Getting right into unit two, we were shown two events and asked to make observations and explain what we observed using our current iteration of our model. The two events were: 1) opening a freshly popped bag of popcorn in the doorway of the room and determining when each person could smell the aroma, and 2) watching two different food colorings get dropped into equal-volumes of water, one hot and the other cold. Everyone had to storyboard what they thought was happening at the particle level in both situations. The two had a lot in common; however, in the situation of popcorn smell, no one represented the particles that make up air, but everyone considered the particles of water in their depictions of the food coloring in the flasks.

Our discussion of the two situations moved in the direction of considering now the motion of particles and the need to talk about energy in our model. Our session broke at that point, and I'm looking forward to our discussion of energy tomorrow. It will likely be eye-opening for most, because energy is such an illusory concept to everyone, even some of the most advanced content experts. From my physics modeling experience, I know that the treatment of energy is one of the BEST elements of modeling instruction and chemistry treats energy similarly in their model.

And finally, during our debrief of the day, several important points came up about the modeling classroom that I would like to enumerate here:
  • Language we use as teachers is doesn't mean very much to students, because our words used to talk about a concept are based on our experience and level of knowledge. Since students' experience is different than teachers', we cannot expect that even the best lecturer will be very effective in communicating much more than memorable facts. Give students the opportunity to construct their knowledge using their lexicon and in talking with each other. After all, scientists share findings and discuss with one another in a peer-review setting, why should science students?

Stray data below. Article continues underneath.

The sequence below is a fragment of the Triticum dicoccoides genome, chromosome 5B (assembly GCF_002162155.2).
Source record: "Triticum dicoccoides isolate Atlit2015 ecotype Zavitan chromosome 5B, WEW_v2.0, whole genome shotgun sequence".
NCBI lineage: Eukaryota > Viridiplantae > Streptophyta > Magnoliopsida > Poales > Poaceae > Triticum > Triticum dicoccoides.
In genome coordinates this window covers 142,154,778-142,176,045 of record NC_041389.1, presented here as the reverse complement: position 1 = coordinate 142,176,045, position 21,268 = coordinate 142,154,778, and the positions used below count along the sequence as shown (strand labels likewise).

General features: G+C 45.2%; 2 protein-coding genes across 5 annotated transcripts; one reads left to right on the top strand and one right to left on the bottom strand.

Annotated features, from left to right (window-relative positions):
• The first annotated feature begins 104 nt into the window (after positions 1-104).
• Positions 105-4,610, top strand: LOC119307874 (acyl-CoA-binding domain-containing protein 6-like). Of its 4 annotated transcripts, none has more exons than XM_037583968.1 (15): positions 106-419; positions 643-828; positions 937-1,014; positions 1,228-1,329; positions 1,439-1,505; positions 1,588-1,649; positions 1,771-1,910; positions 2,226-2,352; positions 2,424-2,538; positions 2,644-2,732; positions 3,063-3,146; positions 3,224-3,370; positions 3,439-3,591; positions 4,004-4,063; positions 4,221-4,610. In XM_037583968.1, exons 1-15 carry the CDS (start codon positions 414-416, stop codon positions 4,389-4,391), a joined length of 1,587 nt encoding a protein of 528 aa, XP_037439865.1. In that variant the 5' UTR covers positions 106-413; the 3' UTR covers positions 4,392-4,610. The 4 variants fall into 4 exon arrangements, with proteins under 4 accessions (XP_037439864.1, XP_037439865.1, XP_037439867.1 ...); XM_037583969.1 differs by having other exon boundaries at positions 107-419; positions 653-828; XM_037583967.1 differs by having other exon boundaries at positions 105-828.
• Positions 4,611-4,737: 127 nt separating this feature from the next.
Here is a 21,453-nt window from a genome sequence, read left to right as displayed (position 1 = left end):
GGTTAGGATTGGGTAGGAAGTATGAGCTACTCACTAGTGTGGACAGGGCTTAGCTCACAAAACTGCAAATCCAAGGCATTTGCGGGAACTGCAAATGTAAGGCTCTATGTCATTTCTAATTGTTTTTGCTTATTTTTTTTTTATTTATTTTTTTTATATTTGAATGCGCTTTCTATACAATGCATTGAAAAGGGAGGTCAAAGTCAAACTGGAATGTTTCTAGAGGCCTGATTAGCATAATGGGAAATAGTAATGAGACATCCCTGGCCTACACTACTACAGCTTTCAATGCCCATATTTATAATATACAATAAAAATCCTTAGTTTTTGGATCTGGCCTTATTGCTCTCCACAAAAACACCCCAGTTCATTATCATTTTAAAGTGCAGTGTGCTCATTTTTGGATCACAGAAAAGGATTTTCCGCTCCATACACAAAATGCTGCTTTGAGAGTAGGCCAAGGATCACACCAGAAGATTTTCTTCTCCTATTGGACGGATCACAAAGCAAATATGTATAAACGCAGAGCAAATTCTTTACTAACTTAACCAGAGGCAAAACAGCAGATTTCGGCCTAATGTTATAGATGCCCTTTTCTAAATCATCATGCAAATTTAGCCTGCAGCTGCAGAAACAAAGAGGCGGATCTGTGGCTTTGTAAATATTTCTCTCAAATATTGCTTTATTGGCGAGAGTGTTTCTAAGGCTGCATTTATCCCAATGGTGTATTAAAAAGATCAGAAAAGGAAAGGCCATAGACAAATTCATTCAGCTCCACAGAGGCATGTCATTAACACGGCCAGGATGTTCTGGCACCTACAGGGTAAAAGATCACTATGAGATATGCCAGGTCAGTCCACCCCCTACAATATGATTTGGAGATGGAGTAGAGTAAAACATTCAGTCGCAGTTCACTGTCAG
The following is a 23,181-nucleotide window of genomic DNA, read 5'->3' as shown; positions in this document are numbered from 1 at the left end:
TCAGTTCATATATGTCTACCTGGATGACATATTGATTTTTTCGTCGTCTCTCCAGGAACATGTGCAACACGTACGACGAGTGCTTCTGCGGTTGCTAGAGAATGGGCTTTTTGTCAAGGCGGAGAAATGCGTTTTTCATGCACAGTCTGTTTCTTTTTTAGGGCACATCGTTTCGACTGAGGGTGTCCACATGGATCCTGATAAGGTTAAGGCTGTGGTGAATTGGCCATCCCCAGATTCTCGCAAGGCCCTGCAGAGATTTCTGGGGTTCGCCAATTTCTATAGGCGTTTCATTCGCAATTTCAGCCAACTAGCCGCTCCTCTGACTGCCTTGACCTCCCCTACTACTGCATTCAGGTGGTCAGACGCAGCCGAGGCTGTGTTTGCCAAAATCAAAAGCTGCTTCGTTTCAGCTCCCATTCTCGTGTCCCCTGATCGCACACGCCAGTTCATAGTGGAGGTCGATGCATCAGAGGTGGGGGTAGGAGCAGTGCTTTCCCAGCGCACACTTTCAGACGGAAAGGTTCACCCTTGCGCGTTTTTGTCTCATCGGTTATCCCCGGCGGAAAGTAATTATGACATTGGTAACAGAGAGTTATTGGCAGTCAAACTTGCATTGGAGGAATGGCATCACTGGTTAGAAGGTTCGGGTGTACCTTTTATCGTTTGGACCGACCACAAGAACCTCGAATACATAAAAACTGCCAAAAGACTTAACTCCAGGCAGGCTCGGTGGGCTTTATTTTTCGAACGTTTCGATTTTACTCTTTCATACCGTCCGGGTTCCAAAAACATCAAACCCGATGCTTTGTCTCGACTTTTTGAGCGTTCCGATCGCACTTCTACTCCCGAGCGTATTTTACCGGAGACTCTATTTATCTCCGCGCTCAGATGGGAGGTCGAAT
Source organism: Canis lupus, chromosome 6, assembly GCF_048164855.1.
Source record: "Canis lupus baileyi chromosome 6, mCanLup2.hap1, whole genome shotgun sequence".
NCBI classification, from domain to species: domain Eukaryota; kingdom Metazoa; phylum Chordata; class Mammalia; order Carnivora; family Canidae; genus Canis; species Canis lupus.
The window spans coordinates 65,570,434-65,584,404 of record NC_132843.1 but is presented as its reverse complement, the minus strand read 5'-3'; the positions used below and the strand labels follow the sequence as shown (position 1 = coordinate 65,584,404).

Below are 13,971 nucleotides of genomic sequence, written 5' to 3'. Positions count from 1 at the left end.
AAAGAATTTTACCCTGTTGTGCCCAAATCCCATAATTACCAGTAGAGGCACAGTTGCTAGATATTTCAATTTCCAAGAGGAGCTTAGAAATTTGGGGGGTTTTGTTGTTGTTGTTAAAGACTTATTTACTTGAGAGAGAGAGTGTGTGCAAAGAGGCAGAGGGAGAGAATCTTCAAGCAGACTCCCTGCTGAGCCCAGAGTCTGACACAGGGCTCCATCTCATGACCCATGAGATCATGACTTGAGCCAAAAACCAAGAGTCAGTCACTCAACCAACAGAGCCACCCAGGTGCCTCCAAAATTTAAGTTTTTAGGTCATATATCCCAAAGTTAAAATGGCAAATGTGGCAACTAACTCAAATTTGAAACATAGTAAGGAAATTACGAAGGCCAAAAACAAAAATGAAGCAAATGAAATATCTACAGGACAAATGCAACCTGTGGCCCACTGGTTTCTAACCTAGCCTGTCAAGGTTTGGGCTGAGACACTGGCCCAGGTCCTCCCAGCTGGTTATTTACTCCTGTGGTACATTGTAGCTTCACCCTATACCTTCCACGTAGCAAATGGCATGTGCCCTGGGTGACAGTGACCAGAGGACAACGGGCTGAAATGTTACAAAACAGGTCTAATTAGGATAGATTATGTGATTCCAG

• Textbooks for chemistry classes are written for people who already know the story; they put forth facts without much justification and encourage readers to ascertain knowledge based on trust of the author. Textbooks are just like PowerPoints, and "PowerPoints are boring" (Dwight Shrute.) For an introductory level course in chemistry, authentic experience is a far better teacher than a textbook. 
  • Make the teaching & learning process more transparent to students, because student perceptions of process affect their performance with it. If students are left to presume things about the process, they might make misjudgments about it and develop a negative attitude toward what they don't understand. This can be done with mini-modeling activities (such as height vs. wingspan of students) where students develop a model and are asked at different points in the process, "why do you think we did this?" Cognitive dissonance will arise in students early in the year with modeling instruction if it is their first experience with it. They need to know that what they are feeling is natural and it is okay. Helping them see the process and motivation behind what we do helps garner buy-in from them and calm their nerves.
  • Building relationships in the modeling classroom is essential to being able to do modeling instruction. Early in the year, you can do class activities that bring students together and create a positive classroom culture where they feel safe to take intellectual leaps without harsh judgement. 
Again, this day was especially packed with lots of good stuff, and I hope that I captured it all in essence here. Look for a follow-up on building relationships in the modeling classroom soon.